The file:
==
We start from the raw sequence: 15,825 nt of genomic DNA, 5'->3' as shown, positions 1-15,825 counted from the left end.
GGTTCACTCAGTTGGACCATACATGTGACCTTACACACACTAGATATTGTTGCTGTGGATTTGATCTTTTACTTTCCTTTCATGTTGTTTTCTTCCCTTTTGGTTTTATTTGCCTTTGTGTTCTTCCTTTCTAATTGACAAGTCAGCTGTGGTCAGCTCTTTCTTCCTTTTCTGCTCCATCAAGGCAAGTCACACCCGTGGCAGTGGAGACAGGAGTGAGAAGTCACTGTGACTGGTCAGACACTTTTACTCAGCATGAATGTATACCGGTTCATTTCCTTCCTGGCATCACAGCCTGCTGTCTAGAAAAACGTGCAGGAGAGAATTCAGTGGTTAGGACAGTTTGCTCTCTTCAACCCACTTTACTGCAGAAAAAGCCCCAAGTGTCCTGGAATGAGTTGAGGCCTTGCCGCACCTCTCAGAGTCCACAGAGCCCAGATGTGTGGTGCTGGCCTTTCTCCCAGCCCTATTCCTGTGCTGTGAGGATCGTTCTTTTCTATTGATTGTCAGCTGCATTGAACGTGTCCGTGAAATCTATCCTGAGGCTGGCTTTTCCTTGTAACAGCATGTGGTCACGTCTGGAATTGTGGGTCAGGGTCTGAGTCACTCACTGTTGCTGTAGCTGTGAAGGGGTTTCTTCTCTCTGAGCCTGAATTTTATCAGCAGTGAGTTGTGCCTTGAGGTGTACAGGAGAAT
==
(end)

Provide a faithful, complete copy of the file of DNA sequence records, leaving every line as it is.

We start from the raw sequence: 15,825 nt of genomic DNA, 5'->3' as shown, positions 1-15,825 counted from the left end.
GGTTCACTCAGTTGGACCATACATGTGACCTTACACACACTAGATATTGTTGCTGTGGATTTGATCTTTTACTTTCCTTTCATGTTGTTTTCTTCCCTTTTGGTTTTATTTGCCTTTGTGTTCTTCCTTTCTAATTGACAAGTCAGCTGTGGTCAGCTCTTTCTTCCTTTTCTGCTCCATCAAGGCAAGTCACACCCGTGGCAGTGGAGACAGGAGTGAGAAGTCACTGTGACTGGTCAGACACTTTTACTCAGCATGAATGTATACCGGTTCATTTCCTTCCTGGCATCACAGCCTGCTGTCTAGAAAAACGTGCAGGAGAGAATTCAGTGGTTAGGACAGTTTGCTCTCTTCAACCCACTTTACTGCAGAAAAAGCCCCAAGTGTCCTGGAATGAGTTGAGGCCTTGCCGCACCTCTCAGAGTCCACAGAGCCCAGATGTGTGGTGCTGGCCTTTCTCCCAGCCCTATTCCTGTGCTGTGAGGATCGTTCTTTTCTATTGATTGTCAGCTGCATTGAACGTGTCCGTGAAATCTATCCTGAGGCTGGCTTTTCCTTGTAACAGCATGTGGTCACGTCTGGAATTGTGGGTCAGGGTCTGAGTCACTCACTGTTGCTGTAGCTGTGAAGGGGTTTCTTCTCTCTGAGCCTGAATTTTATCAGCAGTGAGTTGTGCCTTGAGGTGTACAGGAGAAT